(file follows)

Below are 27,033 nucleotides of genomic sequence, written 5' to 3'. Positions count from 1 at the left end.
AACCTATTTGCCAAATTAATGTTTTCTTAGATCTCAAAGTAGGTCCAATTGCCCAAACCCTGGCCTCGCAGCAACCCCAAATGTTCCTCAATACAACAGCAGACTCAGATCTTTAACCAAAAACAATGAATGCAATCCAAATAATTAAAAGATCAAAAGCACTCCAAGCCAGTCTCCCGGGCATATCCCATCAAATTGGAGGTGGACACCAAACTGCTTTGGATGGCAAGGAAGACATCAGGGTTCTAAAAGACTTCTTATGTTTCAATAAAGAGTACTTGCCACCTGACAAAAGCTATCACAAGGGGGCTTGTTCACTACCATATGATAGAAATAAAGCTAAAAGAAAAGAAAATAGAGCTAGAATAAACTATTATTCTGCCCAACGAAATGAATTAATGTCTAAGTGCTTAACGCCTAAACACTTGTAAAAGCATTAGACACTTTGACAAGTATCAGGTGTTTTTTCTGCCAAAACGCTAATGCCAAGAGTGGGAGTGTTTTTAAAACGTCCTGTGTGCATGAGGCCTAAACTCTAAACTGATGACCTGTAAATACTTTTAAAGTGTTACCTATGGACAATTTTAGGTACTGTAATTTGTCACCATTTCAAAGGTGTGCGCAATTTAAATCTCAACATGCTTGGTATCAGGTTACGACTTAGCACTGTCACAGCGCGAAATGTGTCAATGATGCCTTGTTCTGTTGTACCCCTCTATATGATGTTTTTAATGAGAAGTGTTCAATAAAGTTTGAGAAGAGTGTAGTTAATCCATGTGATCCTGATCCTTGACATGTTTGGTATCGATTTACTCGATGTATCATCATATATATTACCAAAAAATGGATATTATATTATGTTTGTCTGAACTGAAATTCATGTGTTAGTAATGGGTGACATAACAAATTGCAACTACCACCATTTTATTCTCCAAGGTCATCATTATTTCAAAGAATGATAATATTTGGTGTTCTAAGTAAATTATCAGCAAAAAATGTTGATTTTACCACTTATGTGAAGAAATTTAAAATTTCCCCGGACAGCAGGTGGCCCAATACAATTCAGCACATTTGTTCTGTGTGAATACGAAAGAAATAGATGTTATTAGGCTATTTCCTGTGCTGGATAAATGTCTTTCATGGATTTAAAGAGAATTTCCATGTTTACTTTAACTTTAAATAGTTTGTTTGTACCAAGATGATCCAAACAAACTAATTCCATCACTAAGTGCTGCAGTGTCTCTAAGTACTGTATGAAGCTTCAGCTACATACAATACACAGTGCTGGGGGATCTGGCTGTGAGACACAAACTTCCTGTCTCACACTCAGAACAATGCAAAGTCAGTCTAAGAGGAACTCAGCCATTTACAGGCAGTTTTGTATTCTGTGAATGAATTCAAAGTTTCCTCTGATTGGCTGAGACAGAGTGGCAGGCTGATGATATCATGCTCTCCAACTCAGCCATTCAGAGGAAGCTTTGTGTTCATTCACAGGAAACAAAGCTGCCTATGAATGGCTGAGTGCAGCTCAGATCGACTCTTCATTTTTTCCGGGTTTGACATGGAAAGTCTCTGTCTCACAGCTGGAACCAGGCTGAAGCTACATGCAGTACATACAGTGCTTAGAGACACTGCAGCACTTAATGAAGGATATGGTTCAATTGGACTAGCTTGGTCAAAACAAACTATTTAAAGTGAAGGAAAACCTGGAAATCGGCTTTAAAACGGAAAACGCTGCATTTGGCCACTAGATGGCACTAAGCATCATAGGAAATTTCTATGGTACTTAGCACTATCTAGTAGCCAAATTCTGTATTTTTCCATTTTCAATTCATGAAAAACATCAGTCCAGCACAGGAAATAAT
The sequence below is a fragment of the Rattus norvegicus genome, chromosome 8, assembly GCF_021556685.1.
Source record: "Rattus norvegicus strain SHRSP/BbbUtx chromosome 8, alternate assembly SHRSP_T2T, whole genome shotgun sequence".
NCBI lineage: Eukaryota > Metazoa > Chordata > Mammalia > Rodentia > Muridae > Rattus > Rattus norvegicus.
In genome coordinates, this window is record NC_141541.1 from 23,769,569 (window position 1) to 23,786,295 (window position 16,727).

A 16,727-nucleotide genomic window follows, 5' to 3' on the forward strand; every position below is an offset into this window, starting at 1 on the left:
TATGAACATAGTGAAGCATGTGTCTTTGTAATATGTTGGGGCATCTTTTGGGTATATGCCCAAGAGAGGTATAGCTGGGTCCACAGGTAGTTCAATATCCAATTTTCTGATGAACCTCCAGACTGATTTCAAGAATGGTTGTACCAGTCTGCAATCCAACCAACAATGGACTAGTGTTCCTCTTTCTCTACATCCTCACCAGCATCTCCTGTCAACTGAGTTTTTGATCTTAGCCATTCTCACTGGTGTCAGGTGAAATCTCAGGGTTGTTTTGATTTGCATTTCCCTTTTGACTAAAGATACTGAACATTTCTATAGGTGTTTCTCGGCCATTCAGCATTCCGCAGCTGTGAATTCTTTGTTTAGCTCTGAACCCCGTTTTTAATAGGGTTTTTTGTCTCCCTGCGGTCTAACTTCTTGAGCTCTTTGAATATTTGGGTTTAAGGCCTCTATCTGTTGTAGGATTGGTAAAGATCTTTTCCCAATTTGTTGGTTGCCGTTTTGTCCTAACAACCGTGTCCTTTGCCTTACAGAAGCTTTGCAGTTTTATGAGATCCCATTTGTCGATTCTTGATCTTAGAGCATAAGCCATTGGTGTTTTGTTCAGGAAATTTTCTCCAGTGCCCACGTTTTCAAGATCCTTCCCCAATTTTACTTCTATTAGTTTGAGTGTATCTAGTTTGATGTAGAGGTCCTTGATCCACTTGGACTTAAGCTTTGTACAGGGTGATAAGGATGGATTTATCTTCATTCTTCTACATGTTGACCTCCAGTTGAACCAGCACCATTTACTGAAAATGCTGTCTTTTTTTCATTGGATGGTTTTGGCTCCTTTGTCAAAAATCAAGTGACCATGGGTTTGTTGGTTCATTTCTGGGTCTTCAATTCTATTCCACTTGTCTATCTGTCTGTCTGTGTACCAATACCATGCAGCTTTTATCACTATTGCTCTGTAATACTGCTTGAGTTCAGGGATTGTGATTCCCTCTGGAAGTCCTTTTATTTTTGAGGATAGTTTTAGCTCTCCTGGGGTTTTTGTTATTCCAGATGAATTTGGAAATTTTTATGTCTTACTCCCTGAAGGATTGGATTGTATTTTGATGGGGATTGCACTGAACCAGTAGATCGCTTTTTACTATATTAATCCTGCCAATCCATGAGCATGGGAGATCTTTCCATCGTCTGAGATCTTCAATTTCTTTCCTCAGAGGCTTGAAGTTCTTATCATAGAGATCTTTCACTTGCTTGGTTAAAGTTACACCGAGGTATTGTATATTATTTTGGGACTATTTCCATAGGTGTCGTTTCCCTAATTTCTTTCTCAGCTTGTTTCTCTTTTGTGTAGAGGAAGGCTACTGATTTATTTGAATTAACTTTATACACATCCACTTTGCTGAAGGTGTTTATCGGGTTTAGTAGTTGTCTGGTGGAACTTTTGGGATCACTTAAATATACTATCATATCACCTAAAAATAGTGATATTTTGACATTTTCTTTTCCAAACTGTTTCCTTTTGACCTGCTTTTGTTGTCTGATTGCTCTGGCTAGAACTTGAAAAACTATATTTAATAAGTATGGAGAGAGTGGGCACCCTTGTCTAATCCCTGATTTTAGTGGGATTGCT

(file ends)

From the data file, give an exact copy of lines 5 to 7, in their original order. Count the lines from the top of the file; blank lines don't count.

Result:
NCBI lineage: Eukaryota > Metazoa > Chordata > Mammalia > Rodentia > Muridae > Rattus > Rattus norvegicus.
In genome coordinates, this window is record NC_141541.1 from 23,769,569 (window position 1) to 23,786,295 (window position 16,727).

A 16,727-nucleotide genomic window follows, 5' to 3' on the forward strand; every position below is an offset into this window, starting at 1 on the left: